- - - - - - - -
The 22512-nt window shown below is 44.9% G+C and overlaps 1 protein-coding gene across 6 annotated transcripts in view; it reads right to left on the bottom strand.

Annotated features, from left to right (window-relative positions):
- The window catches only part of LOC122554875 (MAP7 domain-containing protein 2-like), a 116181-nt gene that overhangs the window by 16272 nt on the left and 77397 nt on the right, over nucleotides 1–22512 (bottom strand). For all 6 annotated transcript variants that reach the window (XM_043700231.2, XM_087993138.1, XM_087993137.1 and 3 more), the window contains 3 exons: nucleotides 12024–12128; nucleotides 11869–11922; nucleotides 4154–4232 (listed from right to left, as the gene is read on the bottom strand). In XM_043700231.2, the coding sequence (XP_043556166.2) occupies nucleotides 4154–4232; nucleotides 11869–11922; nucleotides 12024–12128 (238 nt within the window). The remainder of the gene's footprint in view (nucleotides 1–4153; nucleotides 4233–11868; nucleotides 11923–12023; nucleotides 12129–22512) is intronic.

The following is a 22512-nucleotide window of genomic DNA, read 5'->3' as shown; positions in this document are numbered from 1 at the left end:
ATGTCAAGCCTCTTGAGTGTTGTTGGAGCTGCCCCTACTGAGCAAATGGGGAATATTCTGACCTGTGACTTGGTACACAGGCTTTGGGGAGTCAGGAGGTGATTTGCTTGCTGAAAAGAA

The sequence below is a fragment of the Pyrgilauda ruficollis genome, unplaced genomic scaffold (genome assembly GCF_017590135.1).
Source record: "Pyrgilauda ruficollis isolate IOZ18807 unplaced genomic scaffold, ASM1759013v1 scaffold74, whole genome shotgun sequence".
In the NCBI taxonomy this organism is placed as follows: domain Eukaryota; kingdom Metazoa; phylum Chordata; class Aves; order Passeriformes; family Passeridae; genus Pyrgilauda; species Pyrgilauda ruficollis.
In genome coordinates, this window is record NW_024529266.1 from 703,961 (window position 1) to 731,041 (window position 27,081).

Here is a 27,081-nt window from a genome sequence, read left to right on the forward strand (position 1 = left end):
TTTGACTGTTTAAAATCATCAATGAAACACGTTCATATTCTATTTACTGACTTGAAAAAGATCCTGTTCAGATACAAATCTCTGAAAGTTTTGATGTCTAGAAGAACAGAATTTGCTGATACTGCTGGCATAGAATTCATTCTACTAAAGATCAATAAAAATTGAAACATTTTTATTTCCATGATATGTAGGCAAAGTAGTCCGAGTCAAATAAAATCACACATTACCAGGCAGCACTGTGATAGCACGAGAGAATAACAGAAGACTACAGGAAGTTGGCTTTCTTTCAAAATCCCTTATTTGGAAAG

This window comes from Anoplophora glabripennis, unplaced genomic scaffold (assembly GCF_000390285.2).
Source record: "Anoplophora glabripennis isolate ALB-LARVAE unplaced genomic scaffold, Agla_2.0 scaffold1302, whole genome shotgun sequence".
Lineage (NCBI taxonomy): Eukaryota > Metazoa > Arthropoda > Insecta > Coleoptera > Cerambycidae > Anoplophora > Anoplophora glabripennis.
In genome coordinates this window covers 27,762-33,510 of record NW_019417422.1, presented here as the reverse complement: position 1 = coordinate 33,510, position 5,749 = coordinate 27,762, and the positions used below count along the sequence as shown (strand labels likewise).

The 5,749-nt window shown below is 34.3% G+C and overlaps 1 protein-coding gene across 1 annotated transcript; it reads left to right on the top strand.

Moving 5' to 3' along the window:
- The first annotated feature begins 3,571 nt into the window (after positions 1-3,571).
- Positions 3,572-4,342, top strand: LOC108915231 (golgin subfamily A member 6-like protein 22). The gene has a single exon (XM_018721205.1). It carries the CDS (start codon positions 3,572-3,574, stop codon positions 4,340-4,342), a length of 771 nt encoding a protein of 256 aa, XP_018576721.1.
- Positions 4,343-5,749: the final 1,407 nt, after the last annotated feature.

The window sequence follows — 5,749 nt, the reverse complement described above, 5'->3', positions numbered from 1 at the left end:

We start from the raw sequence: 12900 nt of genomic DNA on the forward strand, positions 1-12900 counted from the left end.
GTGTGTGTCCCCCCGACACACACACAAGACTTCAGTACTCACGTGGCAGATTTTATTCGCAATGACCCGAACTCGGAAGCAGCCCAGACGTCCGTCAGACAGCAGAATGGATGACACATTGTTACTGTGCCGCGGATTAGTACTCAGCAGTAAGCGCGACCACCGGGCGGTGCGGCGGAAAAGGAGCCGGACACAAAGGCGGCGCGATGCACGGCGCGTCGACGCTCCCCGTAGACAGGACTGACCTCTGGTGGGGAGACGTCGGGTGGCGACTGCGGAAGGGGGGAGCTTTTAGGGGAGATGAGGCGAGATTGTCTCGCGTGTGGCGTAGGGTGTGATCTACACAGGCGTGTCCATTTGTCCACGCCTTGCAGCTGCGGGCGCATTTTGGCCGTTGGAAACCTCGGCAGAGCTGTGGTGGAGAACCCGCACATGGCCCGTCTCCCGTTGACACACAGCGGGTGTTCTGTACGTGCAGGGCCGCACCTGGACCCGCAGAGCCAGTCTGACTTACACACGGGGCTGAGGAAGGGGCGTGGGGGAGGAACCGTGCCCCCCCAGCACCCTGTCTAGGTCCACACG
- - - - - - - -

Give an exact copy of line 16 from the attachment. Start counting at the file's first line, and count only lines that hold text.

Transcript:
The 5,749-nt window shown below is 34.3% G+C and overlaps 1 protein-coding gene across 1 annotated transcript; it reads left to right on the top strand.